There is a viral video going around on how new tyres can actually be expired tyres and, therefore, be dangerous to fit on a car.
How true is this?
If so, how serious are the consequences?
While the video is an illustration of an extreme situation, it is nonetheless important to be aware that tyres deteriorate over time – even when it is new and unused.
The rubber compound used in tyres experiences gradual, natural degradation.
This phenomenon continues whether or not the tyres are fitted to a vehicle that is in regular use.
Hence, even brand new tyres that are shelved in a warehouse or tyre retailer’s store will deteriorate over time.
After several years on the shelf, the changing characteristics of the compound will cause the rubber to lose its pliability.
Tiny cracks will also begin to form.
When such expired tyres are fitted to a vehicle, the compound’s diminished integrity and flexibility will, in most cases, lead to sudden side-wall failure or tread delamination – layers of rubber peeling off when rolling.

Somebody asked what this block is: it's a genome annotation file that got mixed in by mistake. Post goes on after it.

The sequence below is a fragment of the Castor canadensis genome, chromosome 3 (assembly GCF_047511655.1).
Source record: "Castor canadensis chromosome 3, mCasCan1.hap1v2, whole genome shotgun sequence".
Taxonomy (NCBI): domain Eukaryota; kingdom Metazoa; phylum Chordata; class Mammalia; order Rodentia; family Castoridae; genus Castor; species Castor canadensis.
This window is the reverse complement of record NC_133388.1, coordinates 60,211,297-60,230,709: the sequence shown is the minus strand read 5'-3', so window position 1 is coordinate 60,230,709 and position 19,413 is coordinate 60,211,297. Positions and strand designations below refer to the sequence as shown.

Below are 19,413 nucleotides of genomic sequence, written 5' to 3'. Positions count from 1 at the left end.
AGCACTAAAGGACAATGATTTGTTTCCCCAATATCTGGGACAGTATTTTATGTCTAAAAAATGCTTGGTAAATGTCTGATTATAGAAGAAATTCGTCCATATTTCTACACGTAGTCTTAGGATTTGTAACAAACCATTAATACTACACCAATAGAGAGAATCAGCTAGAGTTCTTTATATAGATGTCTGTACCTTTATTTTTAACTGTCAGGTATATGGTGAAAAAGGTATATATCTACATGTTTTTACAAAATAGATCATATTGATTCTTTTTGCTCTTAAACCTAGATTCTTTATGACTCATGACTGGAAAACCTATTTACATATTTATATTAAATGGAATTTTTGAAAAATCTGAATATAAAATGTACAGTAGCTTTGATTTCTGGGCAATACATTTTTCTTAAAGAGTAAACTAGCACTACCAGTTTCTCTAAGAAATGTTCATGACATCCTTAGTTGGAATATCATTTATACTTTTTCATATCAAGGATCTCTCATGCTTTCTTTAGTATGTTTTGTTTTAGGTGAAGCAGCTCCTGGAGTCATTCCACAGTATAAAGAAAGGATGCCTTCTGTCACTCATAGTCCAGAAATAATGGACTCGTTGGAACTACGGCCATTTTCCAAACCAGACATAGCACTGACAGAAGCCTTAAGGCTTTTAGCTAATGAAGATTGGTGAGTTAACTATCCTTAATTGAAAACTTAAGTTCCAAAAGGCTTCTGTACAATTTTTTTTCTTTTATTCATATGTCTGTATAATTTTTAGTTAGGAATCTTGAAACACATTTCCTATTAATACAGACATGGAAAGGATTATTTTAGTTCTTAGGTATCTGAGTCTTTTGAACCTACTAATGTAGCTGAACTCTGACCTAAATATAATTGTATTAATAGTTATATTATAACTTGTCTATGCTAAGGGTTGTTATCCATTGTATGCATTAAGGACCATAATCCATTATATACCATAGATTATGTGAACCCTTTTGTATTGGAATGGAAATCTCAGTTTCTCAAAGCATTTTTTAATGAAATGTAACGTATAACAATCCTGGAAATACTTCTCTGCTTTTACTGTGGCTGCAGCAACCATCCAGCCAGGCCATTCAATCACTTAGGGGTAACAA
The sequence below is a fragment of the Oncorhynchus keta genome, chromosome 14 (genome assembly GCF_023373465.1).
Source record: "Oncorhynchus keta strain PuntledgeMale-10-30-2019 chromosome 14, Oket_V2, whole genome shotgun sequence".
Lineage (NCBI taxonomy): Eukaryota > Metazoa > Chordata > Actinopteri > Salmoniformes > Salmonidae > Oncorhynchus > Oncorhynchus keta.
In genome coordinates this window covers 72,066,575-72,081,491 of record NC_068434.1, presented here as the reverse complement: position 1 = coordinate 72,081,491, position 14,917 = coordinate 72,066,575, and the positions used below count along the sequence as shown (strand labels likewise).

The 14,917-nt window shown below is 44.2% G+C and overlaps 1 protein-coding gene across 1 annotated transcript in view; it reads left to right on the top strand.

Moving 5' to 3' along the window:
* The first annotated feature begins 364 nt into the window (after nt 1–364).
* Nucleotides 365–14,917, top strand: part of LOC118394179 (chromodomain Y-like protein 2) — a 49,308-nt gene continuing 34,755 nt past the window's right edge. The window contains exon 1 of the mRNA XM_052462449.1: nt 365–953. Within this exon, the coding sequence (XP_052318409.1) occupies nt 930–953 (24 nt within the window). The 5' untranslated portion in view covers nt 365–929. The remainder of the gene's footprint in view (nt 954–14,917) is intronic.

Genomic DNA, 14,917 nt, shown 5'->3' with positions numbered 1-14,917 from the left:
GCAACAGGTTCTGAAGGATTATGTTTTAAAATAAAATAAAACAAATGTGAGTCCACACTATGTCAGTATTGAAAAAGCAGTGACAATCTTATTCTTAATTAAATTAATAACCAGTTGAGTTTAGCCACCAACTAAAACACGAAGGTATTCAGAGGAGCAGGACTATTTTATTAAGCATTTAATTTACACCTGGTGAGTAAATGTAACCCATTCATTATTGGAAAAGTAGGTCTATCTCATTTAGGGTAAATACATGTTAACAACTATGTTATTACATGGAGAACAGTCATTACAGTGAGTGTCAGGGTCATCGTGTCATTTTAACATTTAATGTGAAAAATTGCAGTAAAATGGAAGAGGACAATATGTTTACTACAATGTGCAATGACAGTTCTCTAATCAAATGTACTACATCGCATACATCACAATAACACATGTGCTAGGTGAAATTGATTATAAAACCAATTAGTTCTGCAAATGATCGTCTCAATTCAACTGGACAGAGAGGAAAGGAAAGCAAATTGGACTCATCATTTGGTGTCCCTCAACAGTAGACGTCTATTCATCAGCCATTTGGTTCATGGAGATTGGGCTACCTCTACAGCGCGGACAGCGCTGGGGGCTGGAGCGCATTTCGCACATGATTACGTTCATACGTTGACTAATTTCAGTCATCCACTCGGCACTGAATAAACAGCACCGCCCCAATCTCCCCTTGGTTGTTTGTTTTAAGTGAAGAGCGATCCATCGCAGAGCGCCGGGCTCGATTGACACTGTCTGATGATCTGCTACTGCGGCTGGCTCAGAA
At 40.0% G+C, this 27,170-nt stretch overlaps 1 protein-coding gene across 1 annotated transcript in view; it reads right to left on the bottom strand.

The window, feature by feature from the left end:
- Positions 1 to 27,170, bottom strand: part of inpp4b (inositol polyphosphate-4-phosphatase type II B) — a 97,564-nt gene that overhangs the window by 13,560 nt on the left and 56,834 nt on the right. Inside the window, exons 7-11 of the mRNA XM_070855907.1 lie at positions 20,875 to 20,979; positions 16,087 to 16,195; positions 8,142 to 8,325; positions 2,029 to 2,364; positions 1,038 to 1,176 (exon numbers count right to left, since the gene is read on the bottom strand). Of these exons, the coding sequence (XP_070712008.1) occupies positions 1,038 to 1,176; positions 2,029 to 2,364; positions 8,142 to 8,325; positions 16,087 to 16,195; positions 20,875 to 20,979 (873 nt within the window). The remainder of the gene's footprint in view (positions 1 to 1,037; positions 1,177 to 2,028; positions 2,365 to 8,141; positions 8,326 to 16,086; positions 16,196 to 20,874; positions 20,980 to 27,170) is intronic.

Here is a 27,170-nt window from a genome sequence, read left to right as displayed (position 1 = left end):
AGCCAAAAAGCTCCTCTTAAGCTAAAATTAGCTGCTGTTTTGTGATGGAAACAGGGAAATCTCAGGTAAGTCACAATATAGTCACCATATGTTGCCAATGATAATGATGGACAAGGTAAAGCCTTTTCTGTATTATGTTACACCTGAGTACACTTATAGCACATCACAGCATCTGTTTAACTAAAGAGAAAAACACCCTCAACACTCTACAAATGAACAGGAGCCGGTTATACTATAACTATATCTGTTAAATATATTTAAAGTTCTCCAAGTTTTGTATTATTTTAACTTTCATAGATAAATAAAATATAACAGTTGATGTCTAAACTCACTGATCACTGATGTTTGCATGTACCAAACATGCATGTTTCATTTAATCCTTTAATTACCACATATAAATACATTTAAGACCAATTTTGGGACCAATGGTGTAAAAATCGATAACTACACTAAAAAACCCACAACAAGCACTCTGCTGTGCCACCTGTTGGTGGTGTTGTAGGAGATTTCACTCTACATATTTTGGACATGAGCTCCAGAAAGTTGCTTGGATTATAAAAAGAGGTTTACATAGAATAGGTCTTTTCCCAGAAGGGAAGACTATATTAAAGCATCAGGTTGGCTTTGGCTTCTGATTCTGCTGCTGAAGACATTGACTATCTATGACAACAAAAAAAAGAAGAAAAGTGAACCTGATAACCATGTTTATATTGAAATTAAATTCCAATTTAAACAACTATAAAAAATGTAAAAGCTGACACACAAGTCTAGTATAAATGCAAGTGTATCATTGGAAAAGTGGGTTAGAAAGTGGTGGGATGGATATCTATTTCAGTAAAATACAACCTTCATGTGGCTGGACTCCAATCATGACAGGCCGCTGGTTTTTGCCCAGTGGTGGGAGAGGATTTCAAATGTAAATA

However, it would take some four years or more before any tyre begins to develop such a change in its characteristics and would then be deemed as expired tyres.
Most tyre shops would not hold on to stock for that long.
On the other hand, you may come across someone who has kept a set of branded tyres, but no longer has a need for them.
In such instances, you must check their age as they might be expired tyres.
You can also verify the tyre’s age by looking for a four-digit mark on the side-wall.
You will find it on every tyre and it identifies the week and year of its manufacture.
For example, “4717” means it was produced on the 47th week of the year 2017.
How do tyres work? This article explains it all!